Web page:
Tutu, Part Two

| Thu Oct. 11, 2007 4:44 PM EDT

Last week I noted that the University of St. Thomas had rescinded a speaking invitation to Archbishop Desmond Tutu because administrators deemed Tutu's previous criticisms of Israel to be "hurtful" to some Jews. This morning, Scott Jaschik of InsideHigherEd has some good news: St. Thomas' president has reversed his decision and will invite Tutu to campus after all.

The twist here is that Anti-Defamation League director Abe Foxman wrote a letter to St. Thomas objecting to its decision to cancel Tutu. This is an unusual outburst of sanity from Foxman and the ADL, which Glenn Greenwald has been pounding in recent days for seeming to apply "its outrage practices selectively and politically" and marching in lockstep with the right on issues like Iran. While Foxman still indulges in his annoying tic of describing people in terms of whether they are, in his opinion, "a friend of Israel"—in the letter, he deems Tutu "not a friend of Israel" simply for voicing a criticism of an Israeli policy—the ADL deserves credit here for standing up for free exchange on campus. Maybe the group is taking Greenwald's criticisms to heart.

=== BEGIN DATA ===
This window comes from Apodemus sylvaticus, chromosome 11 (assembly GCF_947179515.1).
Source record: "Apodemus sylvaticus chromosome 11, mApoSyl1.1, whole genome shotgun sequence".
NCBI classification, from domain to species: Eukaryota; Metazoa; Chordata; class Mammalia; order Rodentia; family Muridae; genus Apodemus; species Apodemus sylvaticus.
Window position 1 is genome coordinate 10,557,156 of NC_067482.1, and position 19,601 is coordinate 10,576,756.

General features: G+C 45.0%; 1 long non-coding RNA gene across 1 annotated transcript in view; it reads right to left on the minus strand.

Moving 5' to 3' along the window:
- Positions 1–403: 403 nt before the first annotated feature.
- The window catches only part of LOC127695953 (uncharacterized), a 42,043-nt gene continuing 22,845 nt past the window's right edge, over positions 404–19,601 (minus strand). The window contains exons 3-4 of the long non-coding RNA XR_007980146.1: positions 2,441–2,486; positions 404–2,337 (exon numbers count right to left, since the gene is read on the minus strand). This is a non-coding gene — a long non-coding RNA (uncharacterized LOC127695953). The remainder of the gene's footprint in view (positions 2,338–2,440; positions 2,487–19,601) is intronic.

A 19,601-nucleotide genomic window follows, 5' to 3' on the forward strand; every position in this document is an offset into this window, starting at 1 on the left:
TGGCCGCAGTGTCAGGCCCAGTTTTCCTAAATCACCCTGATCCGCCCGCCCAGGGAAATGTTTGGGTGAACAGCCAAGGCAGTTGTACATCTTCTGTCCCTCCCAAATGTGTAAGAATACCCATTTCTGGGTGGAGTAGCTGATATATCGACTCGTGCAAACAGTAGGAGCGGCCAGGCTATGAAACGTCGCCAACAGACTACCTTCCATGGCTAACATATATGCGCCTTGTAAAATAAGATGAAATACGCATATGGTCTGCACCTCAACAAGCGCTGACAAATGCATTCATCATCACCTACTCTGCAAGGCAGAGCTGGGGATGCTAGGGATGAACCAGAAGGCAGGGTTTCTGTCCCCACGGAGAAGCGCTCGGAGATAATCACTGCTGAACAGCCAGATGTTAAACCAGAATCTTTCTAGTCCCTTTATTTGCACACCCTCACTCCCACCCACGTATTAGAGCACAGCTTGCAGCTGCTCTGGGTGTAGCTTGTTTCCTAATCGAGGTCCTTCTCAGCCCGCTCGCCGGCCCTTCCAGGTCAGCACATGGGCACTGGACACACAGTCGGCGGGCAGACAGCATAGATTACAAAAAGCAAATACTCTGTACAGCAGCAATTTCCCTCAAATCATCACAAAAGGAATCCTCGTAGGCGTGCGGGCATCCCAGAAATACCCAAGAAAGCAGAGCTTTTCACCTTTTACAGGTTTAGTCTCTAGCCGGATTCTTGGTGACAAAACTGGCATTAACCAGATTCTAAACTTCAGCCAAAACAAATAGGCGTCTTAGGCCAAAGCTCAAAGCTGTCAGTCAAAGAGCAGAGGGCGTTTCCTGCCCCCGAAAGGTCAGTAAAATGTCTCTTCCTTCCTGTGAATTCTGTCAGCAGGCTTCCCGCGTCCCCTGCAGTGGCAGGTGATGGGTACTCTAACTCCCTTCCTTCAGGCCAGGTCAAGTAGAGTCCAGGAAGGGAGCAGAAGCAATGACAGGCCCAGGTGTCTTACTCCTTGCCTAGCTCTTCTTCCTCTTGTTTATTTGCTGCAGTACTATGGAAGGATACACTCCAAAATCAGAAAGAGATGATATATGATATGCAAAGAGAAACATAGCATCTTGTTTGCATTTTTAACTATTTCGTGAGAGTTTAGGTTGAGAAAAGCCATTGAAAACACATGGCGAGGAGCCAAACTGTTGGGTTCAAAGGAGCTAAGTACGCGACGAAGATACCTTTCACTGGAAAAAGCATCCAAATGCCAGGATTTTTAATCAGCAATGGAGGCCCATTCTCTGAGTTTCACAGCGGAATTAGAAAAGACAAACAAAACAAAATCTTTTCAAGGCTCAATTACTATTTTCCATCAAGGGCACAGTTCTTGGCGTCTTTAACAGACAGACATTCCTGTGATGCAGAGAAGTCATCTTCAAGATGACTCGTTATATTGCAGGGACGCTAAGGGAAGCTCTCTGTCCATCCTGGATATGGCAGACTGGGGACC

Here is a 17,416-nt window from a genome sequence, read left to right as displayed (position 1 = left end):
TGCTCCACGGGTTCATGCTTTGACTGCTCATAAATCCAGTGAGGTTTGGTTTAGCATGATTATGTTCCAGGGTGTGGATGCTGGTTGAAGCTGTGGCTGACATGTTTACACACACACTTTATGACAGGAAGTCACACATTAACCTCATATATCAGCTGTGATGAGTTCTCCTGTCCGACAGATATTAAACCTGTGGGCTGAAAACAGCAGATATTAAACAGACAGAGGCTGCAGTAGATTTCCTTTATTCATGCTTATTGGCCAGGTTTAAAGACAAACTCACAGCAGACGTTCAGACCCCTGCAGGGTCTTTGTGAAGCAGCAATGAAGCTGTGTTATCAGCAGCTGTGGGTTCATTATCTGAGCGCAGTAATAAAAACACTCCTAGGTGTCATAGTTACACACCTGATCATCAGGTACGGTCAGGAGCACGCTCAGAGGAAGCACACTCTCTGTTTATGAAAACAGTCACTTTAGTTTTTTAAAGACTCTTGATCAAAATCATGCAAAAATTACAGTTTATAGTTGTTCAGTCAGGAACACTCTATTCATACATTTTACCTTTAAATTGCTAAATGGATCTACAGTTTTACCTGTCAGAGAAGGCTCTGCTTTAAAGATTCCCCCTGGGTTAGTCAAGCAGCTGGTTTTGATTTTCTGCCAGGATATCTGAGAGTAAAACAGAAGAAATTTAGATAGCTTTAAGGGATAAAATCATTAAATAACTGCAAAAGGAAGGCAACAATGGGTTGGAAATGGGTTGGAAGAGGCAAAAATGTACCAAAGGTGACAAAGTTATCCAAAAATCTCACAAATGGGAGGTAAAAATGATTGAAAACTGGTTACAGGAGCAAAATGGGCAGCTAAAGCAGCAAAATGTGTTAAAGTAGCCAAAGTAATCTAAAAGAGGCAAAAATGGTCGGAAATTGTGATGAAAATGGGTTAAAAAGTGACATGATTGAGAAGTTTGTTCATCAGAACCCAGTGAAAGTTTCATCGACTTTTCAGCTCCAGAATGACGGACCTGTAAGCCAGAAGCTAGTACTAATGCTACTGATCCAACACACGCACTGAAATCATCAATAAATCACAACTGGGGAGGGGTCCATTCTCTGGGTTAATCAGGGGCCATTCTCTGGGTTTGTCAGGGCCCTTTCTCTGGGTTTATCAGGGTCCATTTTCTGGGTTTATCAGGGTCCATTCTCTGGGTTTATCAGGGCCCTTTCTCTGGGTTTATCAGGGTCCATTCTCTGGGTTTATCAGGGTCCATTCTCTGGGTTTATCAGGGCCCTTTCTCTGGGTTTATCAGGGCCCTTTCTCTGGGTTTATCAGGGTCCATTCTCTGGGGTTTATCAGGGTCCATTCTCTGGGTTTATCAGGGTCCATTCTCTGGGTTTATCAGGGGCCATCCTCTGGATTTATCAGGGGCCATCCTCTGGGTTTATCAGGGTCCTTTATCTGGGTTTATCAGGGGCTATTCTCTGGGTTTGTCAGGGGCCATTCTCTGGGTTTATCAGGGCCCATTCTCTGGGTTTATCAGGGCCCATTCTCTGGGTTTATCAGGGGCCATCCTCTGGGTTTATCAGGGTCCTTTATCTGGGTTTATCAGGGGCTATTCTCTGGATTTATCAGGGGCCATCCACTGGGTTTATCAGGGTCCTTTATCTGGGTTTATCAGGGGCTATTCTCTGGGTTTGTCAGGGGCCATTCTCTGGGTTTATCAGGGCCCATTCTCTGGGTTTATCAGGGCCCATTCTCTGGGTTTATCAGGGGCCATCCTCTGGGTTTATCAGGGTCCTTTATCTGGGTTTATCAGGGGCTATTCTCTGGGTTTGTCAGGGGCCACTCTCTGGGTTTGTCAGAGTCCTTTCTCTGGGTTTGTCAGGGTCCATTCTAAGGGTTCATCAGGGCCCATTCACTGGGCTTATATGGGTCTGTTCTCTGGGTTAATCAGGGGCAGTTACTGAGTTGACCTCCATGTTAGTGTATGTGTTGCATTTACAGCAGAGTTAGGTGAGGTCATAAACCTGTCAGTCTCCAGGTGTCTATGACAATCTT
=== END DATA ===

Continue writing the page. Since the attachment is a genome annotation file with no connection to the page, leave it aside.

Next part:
—Justin Elliott

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